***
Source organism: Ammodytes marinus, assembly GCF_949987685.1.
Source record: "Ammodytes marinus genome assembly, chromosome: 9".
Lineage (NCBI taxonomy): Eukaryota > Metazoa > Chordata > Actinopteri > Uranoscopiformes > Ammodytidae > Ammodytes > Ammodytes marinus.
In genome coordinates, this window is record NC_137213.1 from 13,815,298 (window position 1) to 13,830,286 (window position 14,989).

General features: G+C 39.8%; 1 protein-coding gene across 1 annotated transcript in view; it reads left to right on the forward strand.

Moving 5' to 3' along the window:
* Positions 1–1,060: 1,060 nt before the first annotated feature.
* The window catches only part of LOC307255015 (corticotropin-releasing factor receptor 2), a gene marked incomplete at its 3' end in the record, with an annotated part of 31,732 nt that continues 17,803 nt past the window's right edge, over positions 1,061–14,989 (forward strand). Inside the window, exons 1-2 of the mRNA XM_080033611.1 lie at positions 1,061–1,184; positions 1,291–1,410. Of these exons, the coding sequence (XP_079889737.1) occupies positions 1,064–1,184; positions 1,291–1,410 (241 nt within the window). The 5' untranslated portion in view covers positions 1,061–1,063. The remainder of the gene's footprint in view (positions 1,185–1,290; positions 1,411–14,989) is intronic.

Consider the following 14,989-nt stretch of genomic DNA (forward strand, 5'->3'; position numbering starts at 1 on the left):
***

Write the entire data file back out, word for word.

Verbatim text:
Source organism: Ammodytes marinus, assembly GCF_949987685.1.
Source record: "Ammodytes marinus genome assembly, chromosome: 9".
Lineage (NCBI taxonomy): Eukaryota > Metazoa > Chordata > Actinopteri > Uranoscopiformes > Ammodytidae > Ammodytes > Ammodytes marinus.
In genome coordinates, this window is record NC_137213.1 from 13,815,298 (window position 1) to 13,830,286 (window position 14,989).

General features: G+C 39.8%; 1 protein-coding gene across 1 annotated transcript in view; it reads left to right on the forward strand.

Moving 5' to 3' along the window:
* Positions 1–1,060: 1,060 nt before the first annotated feature.
* The window catches only part of LOC307255015 (corticotropin-releasing factor receptor 2), a gene marked incomplete at its 3' end in the record, with an annotated part of 31,732 nt that continues 17,803 nt past the window's right edge, over positions 1,061–14,989 (forward strand). Inside the window, exons 1-2 of the mRNA XM_080033611.1 lie at positions 1,061–1,184; positions 1,291–1,410. Of these exons, the coding sequence (XP_079889737.1) occupies positions 1,064–1,184; positions 1,291–1,410 (241 nt within the window). The 5' untranslated portion in view covers positions 1,061–1,063. The remainder of the gene's footprint in view (positions 1,185–1,290; positions 1,411–14,989) is intronic.

Consider the following 14,989-nt stretch of genomic DNA (forward strand, 5'->3'; position numbering starts at 1 on the left):